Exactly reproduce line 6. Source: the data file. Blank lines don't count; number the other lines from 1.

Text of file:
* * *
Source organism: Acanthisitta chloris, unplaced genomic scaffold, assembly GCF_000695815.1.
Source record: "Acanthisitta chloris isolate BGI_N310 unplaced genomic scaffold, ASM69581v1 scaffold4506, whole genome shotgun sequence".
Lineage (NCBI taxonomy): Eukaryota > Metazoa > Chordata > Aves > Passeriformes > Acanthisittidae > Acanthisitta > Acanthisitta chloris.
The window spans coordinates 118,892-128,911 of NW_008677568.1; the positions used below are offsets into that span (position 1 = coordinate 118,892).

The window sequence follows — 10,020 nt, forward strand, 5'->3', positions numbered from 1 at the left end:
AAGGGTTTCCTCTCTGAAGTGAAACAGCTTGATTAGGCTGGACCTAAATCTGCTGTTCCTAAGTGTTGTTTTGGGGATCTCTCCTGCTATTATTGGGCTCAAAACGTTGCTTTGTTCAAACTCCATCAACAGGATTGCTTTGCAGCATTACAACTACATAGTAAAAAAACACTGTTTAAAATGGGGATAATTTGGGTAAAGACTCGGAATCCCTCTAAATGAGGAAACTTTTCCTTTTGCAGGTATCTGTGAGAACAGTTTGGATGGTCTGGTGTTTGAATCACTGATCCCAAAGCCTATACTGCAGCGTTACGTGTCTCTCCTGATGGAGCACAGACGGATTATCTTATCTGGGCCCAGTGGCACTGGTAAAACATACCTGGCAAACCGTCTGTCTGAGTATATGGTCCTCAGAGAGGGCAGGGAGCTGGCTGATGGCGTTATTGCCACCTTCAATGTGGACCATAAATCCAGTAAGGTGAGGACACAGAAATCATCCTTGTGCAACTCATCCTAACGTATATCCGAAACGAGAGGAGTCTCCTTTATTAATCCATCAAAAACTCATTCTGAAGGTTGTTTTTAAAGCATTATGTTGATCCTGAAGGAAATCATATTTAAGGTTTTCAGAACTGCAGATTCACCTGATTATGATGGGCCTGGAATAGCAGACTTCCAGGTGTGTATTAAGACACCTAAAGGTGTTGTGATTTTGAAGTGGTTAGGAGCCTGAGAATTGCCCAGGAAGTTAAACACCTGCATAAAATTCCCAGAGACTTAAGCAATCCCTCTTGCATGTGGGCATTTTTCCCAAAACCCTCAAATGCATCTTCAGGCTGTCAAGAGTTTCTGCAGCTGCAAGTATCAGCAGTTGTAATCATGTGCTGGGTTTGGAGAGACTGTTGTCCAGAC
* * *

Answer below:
AAGGGTTTCCTCTCTGAAGTGAAACAGCTTGATTAGGCTGGACCTAAATCTGCTGTTCCTAAGTGTTGTTTTGGGGATCTCTCCTGCTATTATTGGGCTCAAAACGTTGCTTTGTTCAAACTCCATCAACAGGATTGCTTTGCAGCATTACAACTACATAGTAAAAAAACACTGTTTAAAATGGGGATAATTTGGGTAAAGACTCGGAATCCCTCTAAATGAGGAAACTTTTCCTTTTGCAGGTATCTGTGAGAACAGTTTGGATGGTCTGGTGTTTGAATCACTGATCCCAAAGCCTATACTGCAGCGTTACGTGTCTCTCCTGATGGAGCACAGACGGATTATCTTATCTGGGCCCAGTGGCACTGGTAAAACATACCTGGCAAACCGTCTGTCTGAGTATATGGTCCTCAGAGAGGGCAGGGAGCTGGCTGATGGCGTTATTGCCACCTTCAATGTGGACCATAAATCCAGTAAGGTGAGGACACAGAAATCATCCTTGTGCAACTCATCCTAACGTATATCCGAAACGAGAGGAGTCTCCTTTATTAATCCATCAAAAACTCATTCTGAAGGTTGTTTTTAAAGCATTATGTTGATCCTGAAGGAAATCATATTTAAGGTTTTCAGAACTGCAGATTCACCTGATTATGATGGGCCTGGAATAGCAGACTTCCAGGTGTGTATTAAGACACCTAAAGGTGTTGTGATTTTGAAGTGGTTAGGAGCCTGAGAATTGCCCAGGAAGTTAAACACCTGCATAAAATTCCCAGAGACTTAAGCAATCCCTCTTGCATGTGGGCATTTTTCCCAAAACCCTCAAATGCATCTTCAGGCTGTCAAGAGTTTCTGCAGCTGCAAGTATCAGCAGTTGTAATCATGTGCTGGGTTTGGAGAGACTGTTGTCCAGAC